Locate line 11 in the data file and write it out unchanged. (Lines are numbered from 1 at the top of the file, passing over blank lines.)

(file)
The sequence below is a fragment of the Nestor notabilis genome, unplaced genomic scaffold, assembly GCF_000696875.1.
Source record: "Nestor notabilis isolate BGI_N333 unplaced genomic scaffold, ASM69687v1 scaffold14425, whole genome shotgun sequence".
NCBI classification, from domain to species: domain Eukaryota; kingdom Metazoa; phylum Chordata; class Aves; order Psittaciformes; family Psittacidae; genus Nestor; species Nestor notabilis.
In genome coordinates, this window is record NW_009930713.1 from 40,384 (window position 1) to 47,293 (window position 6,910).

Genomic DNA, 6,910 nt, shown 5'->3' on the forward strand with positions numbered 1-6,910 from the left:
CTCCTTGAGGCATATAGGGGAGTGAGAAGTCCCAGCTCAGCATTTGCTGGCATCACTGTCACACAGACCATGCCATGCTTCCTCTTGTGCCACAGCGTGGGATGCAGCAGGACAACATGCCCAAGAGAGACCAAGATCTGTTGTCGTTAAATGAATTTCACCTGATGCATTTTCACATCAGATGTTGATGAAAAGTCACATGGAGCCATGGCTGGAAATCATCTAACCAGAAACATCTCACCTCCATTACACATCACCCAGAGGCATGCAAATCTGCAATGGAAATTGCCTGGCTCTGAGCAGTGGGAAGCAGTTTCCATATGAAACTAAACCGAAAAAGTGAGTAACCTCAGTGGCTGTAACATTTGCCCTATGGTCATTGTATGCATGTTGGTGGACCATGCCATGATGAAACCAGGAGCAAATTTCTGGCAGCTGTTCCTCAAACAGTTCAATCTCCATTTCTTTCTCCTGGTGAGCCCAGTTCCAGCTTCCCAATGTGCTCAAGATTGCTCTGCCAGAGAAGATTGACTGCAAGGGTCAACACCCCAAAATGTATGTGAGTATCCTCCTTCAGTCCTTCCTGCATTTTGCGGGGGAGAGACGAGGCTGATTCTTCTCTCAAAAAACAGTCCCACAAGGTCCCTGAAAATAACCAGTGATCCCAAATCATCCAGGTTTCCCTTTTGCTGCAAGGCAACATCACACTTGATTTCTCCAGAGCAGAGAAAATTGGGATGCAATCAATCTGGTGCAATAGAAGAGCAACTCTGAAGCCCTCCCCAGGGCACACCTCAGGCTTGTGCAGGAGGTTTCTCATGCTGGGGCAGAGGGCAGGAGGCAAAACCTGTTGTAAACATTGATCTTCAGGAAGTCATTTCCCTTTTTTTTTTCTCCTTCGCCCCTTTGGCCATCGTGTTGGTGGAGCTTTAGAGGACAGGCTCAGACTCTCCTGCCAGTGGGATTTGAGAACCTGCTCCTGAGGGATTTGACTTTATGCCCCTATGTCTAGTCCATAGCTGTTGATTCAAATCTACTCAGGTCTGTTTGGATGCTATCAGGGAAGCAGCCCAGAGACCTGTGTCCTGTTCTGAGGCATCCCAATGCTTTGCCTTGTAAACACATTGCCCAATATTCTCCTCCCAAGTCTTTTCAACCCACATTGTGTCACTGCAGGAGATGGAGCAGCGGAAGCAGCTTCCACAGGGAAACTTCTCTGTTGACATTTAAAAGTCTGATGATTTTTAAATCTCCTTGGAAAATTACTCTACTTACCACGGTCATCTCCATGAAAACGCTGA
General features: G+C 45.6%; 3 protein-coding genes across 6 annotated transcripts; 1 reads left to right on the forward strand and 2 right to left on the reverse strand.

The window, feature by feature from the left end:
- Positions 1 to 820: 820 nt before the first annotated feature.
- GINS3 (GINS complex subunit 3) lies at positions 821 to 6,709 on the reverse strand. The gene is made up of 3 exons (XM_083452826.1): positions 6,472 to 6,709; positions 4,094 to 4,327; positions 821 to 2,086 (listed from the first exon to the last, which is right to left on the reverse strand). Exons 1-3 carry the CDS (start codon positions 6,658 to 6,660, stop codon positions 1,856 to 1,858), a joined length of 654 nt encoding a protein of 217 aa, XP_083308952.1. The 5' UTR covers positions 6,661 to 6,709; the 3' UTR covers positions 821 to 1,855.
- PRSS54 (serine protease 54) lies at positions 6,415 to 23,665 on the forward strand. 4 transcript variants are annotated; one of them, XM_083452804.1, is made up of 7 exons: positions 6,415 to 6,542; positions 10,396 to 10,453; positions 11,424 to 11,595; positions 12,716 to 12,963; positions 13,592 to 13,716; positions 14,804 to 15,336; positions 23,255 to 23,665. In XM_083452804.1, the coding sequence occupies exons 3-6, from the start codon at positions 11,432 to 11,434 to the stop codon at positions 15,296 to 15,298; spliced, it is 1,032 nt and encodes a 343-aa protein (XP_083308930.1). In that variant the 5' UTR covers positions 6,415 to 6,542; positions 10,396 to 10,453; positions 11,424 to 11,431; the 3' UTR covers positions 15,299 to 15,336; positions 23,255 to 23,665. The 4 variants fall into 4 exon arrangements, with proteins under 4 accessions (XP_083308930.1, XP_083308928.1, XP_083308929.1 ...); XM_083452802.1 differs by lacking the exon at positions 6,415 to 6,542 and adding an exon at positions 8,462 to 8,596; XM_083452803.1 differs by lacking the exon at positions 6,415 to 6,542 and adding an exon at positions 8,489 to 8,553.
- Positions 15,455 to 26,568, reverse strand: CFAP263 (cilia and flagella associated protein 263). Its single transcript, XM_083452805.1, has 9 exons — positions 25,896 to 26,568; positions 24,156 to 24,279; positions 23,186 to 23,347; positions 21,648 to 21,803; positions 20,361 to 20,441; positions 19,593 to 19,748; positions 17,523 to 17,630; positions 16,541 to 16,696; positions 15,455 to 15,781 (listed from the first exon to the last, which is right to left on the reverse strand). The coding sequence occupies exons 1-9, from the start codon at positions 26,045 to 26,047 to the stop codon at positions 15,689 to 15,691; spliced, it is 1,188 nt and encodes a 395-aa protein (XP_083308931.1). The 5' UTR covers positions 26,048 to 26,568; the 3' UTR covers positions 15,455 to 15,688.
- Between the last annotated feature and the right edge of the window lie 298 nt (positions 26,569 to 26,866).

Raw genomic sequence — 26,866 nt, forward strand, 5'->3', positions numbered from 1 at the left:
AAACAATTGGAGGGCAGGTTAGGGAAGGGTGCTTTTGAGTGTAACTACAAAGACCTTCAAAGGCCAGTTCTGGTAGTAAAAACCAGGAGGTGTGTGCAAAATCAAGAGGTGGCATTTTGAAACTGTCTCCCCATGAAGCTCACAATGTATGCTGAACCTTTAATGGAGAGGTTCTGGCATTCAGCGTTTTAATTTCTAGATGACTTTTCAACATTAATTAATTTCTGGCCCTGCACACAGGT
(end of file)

- PRSS54 (serine protease 54) lies at positions 6,415 to 23,665 on the forward strand. 4 transcript variants are annotated; one of them, XM_083452804.1, is made up of 7 exons: positions 6,415 to 6,542; positions 10,396 to 10,453; positions 11,424 to 11,595; positions 12,716 to 12,963; positions 13,592 to 13,716; positions 14,804 to 15,336; positions 23,255 to 23,665. In XM_083452804.1, the coding sequence occupies exons 3-6, from the start codon at positions 11,432 to 11,434 to the stop codon at positions 15,296 to 15,298; spliced, it is 1,032 nt and encodes a 343-aa protein (XP_083308930.1). In that variant the 5' UTR covers positions 6,415 to 6,542; positions 10,396 to 10,453; positions 11,424 to 11,431; the 3' UTR covers positions 15,299 to 15,336; positions 23,255 to 23,665. The 4 variants fall into 4 exon arrangements, with proteins under 4 accessions (XP_083308930.1, XP_083308928.1, XP_083308929.1 ...); XM_083452802.1 differs by lacking the exon at positions 6,415 to 6,542 and adding an exon at positions 8,462 to 8,596; XM_083452803.1 differs by lacking the exon at positions 6,415 to 6,542 and adding an exon at positions 8,489 to 8,553.